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LePage and Quebec Premier plan electric car corridor

3/10/2016

You’ll be seeing more and more electric car charging stations in major tourist attractions across Maine and parts of Canada this summer, thanks to Gov. Paul LePage and Quebec Premier Philippe Couillard, who announced an initiative to install new charging stations between Quebec and Maine tourist destinations.
The electric vehicle corridor initiative announced on Wednesday in Quebec City would build a public-private partnership to build on existing charging stations in addition to assessing the feasibility of adding additional charging stations to other tourist locations in Maine.
“Tourism is our biggest industry, and it is critical that we ensure we have the electric vehicle infrastructure to ensure that the people of Quebec can continue to visit our beautiful state,” LePage said in a news release. “The history of the Quebec and Maine relationship is strong, and we must maintain our connectivity with modern transportation infrastructure. Electric vehicles have made significant progress and are coming to Maine. It’s vital we have a plan to make Maine open to this important technological change.”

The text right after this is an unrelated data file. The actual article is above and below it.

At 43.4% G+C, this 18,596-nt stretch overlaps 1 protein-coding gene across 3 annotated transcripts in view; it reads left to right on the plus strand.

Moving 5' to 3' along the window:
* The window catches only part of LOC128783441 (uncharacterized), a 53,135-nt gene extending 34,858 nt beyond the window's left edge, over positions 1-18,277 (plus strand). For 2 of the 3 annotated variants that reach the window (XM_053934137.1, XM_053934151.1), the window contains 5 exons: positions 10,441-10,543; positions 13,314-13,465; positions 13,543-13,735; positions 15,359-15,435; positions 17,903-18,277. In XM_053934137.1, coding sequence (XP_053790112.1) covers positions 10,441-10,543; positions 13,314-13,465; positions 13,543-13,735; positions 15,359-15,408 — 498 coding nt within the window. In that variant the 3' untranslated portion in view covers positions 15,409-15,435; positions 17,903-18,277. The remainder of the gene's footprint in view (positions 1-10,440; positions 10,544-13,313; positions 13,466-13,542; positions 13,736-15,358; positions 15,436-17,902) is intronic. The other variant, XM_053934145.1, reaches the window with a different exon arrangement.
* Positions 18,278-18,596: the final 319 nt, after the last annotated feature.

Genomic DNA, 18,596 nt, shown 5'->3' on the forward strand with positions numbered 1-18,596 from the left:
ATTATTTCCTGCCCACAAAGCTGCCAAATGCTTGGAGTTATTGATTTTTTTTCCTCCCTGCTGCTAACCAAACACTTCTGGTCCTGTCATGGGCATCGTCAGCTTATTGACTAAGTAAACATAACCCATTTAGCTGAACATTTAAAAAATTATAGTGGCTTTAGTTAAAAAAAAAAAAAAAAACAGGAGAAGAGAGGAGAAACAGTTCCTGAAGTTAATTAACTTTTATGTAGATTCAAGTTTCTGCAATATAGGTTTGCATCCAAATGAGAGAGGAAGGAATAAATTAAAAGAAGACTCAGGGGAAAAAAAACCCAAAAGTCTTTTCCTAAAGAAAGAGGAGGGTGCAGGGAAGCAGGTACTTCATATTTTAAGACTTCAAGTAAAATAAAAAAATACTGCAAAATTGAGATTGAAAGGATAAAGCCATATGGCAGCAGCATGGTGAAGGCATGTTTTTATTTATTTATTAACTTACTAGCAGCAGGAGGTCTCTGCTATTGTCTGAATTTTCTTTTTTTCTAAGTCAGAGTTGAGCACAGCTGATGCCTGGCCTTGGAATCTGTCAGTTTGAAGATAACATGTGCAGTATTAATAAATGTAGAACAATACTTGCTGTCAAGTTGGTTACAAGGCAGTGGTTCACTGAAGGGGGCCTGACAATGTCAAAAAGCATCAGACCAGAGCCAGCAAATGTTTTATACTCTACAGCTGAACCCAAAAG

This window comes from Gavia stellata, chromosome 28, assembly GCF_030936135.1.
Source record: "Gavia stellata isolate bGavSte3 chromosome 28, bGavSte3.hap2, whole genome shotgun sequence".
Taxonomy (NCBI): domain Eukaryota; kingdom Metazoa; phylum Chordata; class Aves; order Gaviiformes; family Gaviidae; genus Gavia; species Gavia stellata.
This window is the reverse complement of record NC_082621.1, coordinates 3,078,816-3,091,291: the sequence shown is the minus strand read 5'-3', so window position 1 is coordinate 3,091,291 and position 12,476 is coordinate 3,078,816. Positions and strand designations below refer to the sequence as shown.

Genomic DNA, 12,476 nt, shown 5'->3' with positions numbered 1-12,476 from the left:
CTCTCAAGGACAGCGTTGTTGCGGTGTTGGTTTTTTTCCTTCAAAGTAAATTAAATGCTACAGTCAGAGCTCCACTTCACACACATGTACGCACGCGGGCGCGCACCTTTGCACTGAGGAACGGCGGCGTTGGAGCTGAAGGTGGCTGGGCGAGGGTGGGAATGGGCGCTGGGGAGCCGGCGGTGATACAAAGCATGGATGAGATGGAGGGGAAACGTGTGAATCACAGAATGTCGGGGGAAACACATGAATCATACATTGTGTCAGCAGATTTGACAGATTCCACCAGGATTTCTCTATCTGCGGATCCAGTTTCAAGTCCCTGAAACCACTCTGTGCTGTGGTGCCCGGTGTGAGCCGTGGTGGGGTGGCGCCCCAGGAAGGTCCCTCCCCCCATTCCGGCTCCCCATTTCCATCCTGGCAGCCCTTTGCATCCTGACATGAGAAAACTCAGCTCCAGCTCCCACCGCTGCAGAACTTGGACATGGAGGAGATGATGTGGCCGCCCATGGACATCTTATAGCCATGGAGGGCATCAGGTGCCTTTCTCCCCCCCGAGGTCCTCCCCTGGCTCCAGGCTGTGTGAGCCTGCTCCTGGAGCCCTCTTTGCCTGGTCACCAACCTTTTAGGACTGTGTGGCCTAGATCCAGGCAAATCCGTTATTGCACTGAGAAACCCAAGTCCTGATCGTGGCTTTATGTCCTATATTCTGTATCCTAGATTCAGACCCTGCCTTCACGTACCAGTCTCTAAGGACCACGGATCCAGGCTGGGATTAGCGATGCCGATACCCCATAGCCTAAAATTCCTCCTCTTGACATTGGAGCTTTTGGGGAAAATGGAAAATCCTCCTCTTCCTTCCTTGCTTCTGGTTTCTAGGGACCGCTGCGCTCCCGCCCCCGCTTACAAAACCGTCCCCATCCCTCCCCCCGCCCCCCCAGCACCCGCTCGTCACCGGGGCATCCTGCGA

As part of the corridor plans, Maine’s Energy Office and Department of Transportation will work with local businesses, electric vehicle companies and the informal coalition Drive Electric Maine to execute the program, with LePage and Couillard directing state and provincial agencies to execute an initial plan by summer 2016.
The cost and who exactly would pay for the charging stations of the program is still unclear. Patrick Woodcock, the governor’s energy director, told the Portland Press Herald a high-speed charger can cost upwards of $40,000.
Last year, Maine installed 16 new electric car charging stations, with electric car maker Tesla pledging to install an additional 19 “destination charging stations” this year – the most of any year in the state’s history, according to the Bangor Daily News.
Electric vehicles still have a long way to go in Maine before they are as prevalent with drivers as gasoline powered vehicles. Of the over 46,000 new vehicles registered in Maine last year through September, less than 1% were battery-electric cars and plug-in vehicles with small gasoline engines.